By Brandon Bub
Feb. 20, 2014
Last summer, I taught a math and science class for 6th graders at a summer academic enrichment program. When it came time to introduce Newton’s laws, I told the students I had a treat planned for them: we were going to watch an episode of Bill Nye the Science Guy (most of which can be found on Youtube thanks to Nye himself). One of the boys raised his hand and asked, “Who is that?” After taking a few seconds to mentally collect myself from a crisis of mortality, I turned on the show and proceeded to change these kids’ lives.
And while it is distressing to know that Bill Nye might not be a regular part of these kids’ academic development as he was mine, I was reassured by the show’s timeless educational and humorous value (although the Spice Girls references might be a tad dated now). The students were genuinely excited about discussing these concepts in class after the episode ended, a testament to Nye’s pedagogical prowess above mine.
Indeed, the children of the 90s who first watched his show are now the ones chanting his name when he shows up at colleges to give guest lectures. As someone who hopes to break into the field of high school education, I have unyielding respect for Nye and his mission to make science relevant to young people across the country.
And my regard for the man is precisely the reason why I was so distressed to hear about him debating Ken Ham on creation science a couple of weeks ago on CNN. Now, if anyone was to blame for this farce, it was CNN for organizing the event. These past few years, I’ve grown convinced that someone at the network gave reading Hegel the old college try and thought, “Hey, what if we put two people with diametrically opposed world views together in the same room, air their debate on prime time, and wait for them to agree with each other?”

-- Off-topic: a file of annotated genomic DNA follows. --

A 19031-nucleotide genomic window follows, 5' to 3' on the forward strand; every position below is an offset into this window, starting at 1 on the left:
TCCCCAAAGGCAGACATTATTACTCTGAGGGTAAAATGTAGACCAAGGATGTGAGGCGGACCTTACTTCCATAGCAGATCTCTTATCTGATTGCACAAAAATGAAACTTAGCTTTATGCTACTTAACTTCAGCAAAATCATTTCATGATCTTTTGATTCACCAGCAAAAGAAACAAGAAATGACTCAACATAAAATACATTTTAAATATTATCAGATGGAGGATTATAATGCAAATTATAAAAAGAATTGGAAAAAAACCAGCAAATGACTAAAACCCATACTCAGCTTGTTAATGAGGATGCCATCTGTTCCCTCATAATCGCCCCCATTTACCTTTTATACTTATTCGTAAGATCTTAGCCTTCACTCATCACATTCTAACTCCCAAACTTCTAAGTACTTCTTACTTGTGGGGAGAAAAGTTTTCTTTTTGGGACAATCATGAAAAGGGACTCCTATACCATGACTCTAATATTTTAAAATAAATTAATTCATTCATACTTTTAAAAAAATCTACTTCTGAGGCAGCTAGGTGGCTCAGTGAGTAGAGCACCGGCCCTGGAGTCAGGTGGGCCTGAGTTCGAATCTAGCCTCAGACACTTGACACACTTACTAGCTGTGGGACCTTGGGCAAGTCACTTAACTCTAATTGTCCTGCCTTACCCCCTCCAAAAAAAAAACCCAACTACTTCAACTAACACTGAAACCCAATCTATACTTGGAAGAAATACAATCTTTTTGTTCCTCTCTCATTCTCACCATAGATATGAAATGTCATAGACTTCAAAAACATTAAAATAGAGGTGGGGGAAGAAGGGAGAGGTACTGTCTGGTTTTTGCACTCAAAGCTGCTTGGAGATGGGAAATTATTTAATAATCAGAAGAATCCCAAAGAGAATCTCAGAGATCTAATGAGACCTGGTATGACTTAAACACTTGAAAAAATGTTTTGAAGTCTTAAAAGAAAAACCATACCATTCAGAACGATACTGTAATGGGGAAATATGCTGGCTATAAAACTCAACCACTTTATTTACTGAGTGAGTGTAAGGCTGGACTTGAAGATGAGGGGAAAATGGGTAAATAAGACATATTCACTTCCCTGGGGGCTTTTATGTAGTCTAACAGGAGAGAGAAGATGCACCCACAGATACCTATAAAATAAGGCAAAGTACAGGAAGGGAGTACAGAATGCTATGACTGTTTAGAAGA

Truth be told, it hardly upsets me that there are people out there who believe the Earth is 4000 years old. If I got angry every time someone said something wrong on the Internet, I would never get out of bed in the morning.
No, what bothers me about this kind of “debate” is that it belies any sort of legitimate conflict between science and religion. Very few mainstream Christian sects argue for the literal truth of the Genesis creation story. The Catholic Church, for instance, has accepted Darwin’s theory of evolution since 1950.
What does make for a more fulfilling discussion is one on the purpose of human existence. Positions on that matter are wide-ranging and cross-cutting. Science is not a religion; it is a tool, and a very useful one at that, by which we empirically test hypotheses and add to a body of existing knowledge. Faith, as we’ve seen the past few centuries, need not be thrown out as science advances. It serves a different purpose and seeks to answer different questions.
When we give people like Ken Ham a microphone, we are implicitly accepting their positions as legitimate. But the fact of the matter is that there are some viewpoints that are flat out wrong, and his is one of them. We should not be afraid to say so. Moreover, at a certain point, we should recognize when refuting those viewpoints simply becomes wasted breath.
So Mr. Nye, please keep bringing your message about the importance of science to the masses. We desperately need kids who are as excited about science as you are. But do not bother trying to change the minds of the Ken Hams of the world. Like doubters of the heliocentric universe theory, those folks will find fewer and fewer adherents in the coming years. The contributions that a scientifically literate body of students can make to our technological and political landscape, on the other hand, will last forever.